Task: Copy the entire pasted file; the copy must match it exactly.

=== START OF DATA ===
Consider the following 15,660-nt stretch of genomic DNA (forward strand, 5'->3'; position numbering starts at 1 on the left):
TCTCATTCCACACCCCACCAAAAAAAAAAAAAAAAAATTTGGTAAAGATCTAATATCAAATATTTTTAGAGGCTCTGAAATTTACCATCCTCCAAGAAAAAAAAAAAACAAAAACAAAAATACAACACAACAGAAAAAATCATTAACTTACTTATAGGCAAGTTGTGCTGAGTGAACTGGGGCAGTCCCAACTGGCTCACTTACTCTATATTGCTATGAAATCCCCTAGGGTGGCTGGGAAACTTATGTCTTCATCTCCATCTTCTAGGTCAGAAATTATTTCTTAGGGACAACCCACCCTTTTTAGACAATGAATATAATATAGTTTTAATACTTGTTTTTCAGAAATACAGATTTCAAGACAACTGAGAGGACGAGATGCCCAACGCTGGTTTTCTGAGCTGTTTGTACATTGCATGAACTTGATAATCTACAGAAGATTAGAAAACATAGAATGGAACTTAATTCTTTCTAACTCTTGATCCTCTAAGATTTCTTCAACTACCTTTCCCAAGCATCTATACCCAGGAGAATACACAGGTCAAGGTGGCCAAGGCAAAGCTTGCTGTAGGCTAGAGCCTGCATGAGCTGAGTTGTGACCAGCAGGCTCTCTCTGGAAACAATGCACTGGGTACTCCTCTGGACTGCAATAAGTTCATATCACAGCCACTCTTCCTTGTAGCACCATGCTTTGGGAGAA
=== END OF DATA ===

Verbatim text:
Consider the following 15,660-nt stretch of genomic DNA (forward strand, 5'->3'; position numbering starts at 1 on the left):
TCTCATTCCACACCCCACCAAAAAAAAAAAAAAAAAATTTGGTAAAGATCTAATATCAAATATTTTTAGAGGCTCTGAAATTTACCATCCTCCAAGAAAAAAAAAAAACAAAAACAAAAATACAACACAACAGAAAAAATCATTAACTTACTTATAGGCAAGTTGTGCTGAGTGAACTGGGGCAGTCCCAACTGGCTCACTTACTCTATATTGCTATGAAATCCCCTAGGGTGGCTGGGAAACTTATGTCTTCATCTCCATCTTCTAGGTCAGAAATTATTTCTTAGGGACAACCCACCCTTTTTAGACAATGAATATAATATAGTTTTAATACTTGTTTTTCAGAAATACAGATTTCAAGACAACTGAGAGGACGAGATGCCCAACGCTGGTTTTCTGAGCTGTTTGTACATTGCATGAACTTGATAATCTACAGAAGATTAGAAAACATAGAATGGAACTTAATTCTTTCTAACTCTTGATCCTCTAAGATTTCTTCAACTACCTTTCCCAAGCATCTATACCCAGGAGAATACACAGGTCAAGGTGGCCAAGGCAAAGCTTGCTGTAGGCTAGAGCCTGCATGAGCTGAGTTGTGACCAGCAGGCTCTCTCTGGAAACAATGCACTGGGTACTCCTCTGGACTGCAATAAGTTCATATCACAGCCACTCTTCCTTGTAGCACCATGCTTTGGGAGAA